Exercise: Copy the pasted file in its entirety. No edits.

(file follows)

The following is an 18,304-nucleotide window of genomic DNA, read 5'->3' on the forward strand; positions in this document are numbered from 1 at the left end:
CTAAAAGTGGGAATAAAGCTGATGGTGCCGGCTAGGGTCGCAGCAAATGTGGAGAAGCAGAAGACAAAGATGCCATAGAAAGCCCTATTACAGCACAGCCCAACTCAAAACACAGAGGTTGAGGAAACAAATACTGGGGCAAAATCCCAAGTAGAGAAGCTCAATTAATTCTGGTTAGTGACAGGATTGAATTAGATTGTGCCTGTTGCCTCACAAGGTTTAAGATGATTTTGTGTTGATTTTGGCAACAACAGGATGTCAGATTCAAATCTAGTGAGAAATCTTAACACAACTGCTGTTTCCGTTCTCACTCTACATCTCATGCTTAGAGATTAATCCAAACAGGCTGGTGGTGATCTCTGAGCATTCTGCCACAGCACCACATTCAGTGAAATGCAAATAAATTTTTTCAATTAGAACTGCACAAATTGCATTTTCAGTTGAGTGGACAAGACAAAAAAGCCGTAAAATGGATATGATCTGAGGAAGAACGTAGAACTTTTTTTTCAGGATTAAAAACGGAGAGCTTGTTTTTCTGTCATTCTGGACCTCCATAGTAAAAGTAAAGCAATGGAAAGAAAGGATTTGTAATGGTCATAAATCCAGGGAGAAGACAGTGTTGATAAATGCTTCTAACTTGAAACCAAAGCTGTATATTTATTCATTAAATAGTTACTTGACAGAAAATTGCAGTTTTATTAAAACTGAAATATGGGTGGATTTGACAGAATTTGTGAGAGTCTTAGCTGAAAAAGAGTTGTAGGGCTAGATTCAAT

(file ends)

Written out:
The following is an 18,304-nucleotide window of genomic DNA, read 5'->3' on the forward strand; positions in this document are numbered from 1 at the left end:
CTAAAAGTGGGAATAAAGCTGATGGTGCCGGCTAGGGTCGCAGCAAATGTGGAGAAGCAGAAGACAAAGATGCCATAGAAAGCCCTATTACAGCACAGCCCAACTCAAAACACAGAGGTTGAGGAAACAAATACTGGGGCAAAATCCCAAGTAGAGAAGCTCAATTAATTCTGGTTAGTGACAGGATTGAATTAGATTGTGCCTGTTGCCTCACAAGGTTTAAGATGATTTTGTGTTGATTTTGGCAACAACAGGATGTCAGATTCAAATCTAGTGAGAAATCTTAACACAACTGCTGTTTCCGTTCTCACTCTACATCTCATGCTTAGAGATTAATCCAAACAGGCTGGTGGTGATCTCTGAGCATTCTGCCACAGCACCACATTCAGTGAAATGCAAATAAATTTTTTCAATTAGAACTGCACAAATTGCATTTTCAGTTGAGTGGACAAGACAAAAAAGCCGTAAAATGGATATGATCTGAGGAAGAACGTAGAACTTTTTTTTCAGGATTAAAAACGGAGAGCTTGTTTTTCTGTCATTCTGGACCTCCATAGTAAAAGTAAAGCAATGGAAAGAAAGGATTTGTAATGGTCATAAATCCAGGGAGAAGACAGTGTTGATAAATGCTTCTAACTTGAAACCAAAGCTGTATATTTATTCATTAAATAGTTACTTGACAGAAAATTGCAGTTTTATTAAAACTGAAATATGGGTGGATTTGACAGAATTTGTGAGAGTCTTAGCTGAAAAAGAGTTGTAGGGCTAGATTCAAT